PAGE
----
The Approach to Shoulder Replacement
Shoulder arthritis involving the glenohumeral (ball and socket) joint is quite common. Initial treatment is non-operative and mirrors the initial treatment of hip and knee arthritis, but when this treatment fails, shoulder replacement surgery is then considered. Several types of shoulder replacement are currently available including total shoulder replacement, partial shoulder replacement or hemiarthroplasty, humeral head resurfacing, and reverse ball and socket replacement. Over the past five to ten years there has been an explosive growth in the number of shoulder replacements performed for end-stage glenohumeral arthritis. As with hip and knee replacements, and other surgeries such as coronary artery bypass grafting, high volume shoulder replacement surgeons consistently outperform surgeons who perform these procedures infrequently. Not surprisingly, over 90% of shoulder replacements performed by high volume surgeons are expected to last for at least 10 years and 85 per cent for 15-20 years, both of which represent survivorships comparable to that following hip and knee replacement. Cincinnati SportsMedicine and Orthopaedic Center – Mercy Health is a high-volume center for shoulder replacement surgery. Although complications can and do occur, as with every major surgery, they are largely confined to patients who have had prior shoulder surgery. This drives home the point that it is best to get it right the first time. Many patients at the Center who have bilateral shoulder arthritis go on to request that the opposite arthritic shoulder be replaced as well, often within a few months.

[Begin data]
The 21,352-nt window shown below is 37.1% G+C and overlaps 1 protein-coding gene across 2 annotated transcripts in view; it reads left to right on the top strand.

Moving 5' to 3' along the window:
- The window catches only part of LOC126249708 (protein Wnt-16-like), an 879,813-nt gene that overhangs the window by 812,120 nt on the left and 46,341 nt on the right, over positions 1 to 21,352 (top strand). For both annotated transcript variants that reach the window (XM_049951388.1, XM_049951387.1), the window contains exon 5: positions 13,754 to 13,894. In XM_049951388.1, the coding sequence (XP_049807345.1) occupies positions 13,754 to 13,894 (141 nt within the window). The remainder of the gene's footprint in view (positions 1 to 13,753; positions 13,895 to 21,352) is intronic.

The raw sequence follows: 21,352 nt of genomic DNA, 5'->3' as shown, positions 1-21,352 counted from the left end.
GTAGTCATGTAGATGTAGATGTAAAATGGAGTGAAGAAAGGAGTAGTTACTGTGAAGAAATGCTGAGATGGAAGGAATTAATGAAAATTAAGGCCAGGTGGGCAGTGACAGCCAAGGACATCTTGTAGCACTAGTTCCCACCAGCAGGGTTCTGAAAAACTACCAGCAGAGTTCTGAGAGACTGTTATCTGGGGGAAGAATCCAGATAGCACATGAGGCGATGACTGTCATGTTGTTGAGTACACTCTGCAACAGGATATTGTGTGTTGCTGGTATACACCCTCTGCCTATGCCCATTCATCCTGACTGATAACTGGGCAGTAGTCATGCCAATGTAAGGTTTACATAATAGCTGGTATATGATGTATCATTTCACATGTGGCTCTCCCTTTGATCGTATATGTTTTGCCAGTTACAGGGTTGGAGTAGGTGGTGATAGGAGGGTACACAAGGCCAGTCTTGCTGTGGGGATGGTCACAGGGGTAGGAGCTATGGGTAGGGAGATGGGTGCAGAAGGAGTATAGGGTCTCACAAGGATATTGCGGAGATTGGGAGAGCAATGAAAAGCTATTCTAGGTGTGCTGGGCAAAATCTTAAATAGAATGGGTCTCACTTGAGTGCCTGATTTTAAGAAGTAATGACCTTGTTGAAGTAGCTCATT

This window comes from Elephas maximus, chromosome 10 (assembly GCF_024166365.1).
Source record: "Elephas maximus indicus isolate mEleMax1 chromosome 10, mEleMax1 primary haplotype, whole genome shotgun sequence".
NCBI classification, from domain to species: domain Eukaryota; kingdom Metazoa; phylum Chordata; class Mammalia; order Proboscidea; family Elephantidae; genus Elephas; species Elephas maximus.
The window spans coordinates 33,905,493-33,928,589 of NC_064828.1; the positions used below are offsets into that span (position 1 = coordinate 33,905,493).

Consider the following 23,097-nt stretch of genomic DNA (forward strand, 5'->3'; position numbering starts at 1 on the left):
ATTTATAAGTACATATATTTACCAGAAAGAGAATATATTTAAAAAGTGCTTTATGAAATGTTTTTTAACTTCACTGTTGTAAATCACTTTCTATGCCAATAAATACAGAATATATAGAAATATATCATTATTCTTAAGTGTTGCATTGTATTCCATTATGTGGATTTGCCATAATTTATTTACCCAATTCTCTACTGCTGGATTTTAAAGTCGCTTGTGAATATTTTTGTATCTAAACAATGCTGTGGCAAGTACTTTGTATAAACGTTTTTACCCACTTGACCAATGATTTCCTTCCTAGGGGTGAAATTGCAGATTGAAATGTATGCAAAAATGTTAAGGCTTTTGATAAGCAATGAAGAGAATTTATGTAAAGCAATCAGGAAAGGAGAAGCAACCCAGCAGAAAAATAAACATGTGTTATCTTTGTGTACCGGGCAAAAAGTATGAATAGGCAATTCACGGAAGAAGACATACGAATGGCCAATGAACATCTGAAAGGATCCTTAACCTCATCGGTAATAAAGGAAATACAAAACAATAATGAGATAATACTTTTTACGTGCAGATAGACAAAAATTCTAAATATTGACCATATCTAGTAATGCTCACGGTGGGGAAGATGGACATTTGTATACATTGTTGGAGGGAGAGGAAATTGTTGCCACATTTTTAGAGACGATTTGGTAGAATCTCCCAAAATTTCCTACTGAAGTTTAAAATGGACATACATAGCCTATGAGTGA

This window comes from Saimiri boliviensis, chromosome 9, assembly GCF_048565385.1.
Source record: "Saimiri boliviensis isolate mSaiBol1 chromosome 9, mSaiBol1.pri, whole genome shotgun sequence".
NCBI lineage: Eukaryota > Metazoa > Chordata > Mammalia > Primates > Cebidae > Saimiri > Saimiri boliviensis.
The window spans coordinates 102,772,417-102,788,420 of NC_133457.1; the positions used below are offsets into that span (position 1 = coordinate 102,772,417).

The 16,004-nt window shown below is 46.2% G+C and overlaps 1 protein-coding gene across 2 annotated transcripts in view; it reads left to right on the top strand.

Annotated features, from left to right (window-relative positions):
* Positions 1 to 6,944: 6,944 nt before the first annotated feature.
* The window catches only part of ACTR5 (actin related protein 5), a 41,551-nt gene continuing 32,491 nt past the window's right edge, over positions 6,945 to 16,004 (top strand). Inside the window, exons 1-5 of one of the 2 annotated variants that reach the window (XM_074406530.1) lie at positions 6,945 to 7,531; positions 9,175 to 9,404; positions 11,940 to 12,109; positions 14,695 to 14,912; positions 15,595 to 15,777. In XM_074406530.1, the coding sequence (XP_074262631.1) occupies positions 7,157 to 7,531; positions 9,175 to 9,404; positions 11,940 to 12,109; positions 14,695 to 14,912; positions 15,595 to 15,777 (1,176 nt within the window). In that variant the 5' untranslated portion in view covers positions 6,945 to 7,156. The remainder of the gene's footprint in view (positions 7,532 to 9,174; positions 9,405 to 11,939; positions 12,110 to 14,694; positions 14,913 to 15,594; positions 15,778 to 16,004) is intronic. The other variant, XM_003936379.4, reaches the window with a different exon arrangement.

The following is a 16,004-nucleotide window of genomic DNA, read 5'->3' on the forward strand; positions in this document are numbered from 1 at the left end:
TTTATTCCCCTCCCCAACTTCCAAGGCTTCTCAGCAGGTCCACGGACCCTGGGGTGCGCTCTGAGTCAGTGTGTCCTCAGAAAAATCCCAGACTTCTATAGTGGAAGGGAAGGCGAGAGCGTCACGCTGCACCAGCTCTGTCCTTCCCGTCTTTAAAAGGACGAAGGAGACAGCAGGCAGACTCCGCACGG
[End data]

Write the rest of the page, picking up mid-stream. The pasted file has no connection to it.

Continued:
One particular type of shoulder replacement, the reverse ball and socket replacement, has shown great promise for the treatment of shoulder dysfunction arising from large chronic rotator cuff tears with or without arthritis. One particularly disabling type of arthritis associated with chronic and irreparable rotator cuff tears is cuff tear arthropathy. This causes not only shoulder pain but also marked loss of strength so that some patients are unable to lift their arm up at all.
The reverse ball and socket replacement employs a ball (glenosphere) attached to the glenoid (shoulder socket) and a socket that is attached to the humeral head in order to alter the biomechanics of the shoulder. The result is that the more powerful muscles, especially the deltoid, are now able to function effectively in order to elevate the arm. The results in certain patients have been truly remarkable. In 2004 Dr. Hasan was the first surgeon in Greater Cincinnati to perform the reverse ball and socket replacement surgery, as part of a 20-site multi-center study that gained FDA approval for this implant. With nearly 20 years of experience in reverse shoulder replacement he continues to perform this surgery in carefully selected patients, including those with cuff tear arthropathy, massive rotator cuff tears without arthritis, certain humeral head fractures, and for revision of a failed shoulder replacement.
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